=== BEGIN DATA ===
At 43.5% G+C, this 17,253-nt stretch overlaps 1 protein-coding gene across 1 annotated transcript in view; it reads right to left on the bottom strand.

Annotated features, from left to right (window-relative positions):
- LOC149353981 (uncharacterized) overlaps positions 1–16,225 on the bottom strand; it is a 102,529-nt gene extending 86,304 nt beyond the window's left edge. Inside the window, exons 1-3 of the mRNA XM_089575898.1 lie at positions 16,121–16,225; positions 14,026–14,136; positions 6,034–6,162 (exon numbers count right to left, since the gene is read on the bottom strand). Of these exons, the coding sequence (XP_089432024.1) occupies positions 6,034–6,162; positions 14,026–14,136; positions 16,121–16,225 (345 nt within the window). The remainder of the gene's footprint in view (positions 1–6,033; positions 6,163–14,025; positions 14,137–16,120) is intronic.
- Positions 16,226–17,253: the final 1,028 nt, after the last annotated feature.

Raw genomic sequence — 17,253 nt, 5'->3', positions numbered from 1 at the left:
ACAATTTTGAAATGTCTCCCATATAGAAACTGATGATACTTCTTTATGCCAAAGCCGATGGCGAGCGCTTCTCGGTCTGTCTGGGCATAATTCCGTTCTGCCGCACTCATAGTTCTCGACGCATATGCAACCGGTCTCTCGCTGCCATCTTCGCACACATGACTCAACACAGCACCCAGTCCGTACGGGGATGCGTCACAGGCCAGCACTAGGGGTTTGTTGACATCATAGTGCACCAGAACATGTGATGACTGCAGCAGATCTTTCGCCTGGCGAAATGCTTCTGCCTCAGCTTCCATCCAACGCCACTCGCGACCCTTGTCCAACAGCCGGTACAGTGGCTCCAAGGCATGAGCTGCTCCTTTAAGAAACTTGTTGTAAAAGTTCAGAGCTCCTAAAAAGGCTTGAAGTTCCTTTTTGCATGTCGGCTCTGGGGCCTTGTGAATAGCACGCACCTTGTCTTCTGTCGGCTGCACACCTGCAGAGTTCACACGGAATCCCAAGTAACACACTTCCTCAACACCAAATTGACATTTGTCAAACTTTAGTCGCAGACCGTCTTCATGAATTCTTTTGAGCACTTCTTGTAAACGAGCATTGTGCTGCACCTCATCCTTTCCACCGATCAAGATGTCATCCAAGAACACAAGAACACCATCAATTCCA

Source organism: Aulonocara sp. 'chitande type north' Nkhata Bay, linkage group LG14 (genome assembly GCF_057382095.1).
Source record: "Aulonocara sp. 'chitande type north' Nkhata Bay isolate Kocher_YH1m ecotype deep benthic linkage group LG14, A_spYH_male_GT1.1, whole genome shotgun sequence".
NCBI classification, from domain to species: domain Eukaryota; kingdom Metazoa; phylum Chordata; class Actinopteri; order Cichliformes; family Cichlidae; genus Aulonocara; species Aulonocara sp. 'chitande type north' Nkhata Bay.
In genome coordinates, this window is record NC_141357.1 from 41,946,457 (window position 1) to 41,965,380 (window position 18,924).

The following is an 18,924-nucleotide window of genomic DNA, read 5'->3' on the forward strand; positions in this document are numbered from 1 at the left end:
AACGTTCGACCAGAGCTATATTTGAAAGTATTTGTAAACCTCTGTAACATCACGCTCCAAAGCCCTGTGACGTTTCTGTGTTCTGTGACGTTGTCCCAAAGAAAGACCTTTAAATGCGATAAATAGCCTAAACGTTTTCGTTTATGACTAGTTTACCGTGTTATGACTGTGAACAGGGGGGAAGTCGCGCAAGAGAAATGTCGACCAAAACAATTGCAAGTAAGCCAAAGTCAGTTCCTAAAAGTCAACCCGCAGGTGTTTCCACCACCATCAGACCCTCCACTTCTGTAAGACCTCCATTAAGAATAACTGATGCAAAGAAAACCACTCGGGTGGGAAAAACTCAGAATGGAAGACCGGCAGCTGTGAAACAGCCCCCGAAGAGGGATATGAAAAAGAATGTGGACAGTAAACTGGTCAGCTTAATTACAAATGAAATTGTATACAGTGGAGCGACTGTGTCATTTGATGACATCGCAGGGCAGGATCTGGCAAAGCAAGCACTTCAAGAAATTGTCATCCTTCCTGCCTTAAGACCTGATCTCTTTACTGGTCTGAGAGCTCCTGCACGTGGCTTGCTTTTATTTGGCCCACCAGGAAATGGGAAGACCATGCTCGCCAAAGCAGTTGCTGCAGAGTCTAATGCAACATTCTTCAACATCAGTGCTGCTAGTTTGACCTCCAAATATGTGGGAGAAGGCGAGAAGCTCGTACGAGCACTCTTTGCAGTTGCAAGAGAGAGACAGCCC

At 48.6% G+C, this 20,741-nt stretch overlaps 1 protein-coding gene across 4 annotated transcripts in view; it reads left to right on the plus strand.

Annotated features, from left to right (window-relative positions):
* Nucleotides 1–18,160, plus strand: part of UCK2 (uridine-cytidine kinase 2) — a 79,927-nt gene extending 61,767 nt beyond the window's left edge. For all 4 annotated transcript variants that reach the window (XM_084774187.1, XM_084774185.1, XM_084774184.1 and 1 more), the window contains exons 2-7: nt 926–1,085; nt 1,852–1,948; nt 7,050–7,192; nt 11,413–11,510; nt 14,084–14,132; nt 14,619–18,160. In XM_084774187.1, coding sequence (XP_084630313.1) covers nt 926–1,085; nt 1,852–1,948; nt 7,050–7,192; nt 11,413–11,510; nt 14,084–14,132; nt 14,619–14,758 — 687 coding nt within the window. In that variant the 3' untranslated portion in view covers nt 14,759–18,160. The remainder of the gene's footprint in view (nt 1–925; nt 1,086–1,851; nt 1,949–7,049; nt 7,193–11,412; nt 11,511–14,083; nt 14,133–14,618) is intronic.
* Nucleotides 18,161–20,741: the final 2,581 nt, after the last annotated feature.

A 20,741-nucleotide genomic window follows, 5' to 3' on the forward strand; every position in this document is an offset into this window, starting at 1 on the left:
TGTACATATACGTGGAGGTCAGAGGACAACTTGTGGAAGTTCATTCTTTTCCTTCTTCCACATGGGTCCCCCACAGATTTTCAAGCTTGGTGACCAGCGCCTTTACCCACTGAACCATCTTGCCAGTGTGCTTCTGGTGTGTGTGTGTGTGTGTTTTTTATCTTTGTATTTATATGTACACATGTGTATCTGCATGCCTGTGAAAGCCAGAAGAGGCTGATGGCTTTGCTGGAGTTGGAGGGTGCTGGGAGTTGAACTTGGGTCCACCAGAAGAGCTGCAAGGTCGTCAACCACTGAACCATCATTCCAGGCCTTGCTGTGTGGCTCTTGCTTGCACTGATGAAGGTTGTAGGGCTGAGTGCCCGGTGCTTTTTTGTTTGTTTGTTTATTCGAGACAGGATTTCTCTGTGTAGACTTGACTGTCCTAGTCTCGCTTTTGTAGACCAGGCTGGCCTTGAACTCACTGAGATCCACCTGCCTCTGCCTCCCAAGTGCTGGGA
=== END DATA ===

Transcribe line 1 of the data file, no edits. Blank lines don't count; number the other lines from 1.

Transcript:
At 43.5% G+C, this 17,253-nt stretch overlaps 1 protein-coding gene across 1 annotated transcript in view; it reads right to left on the bottom strand.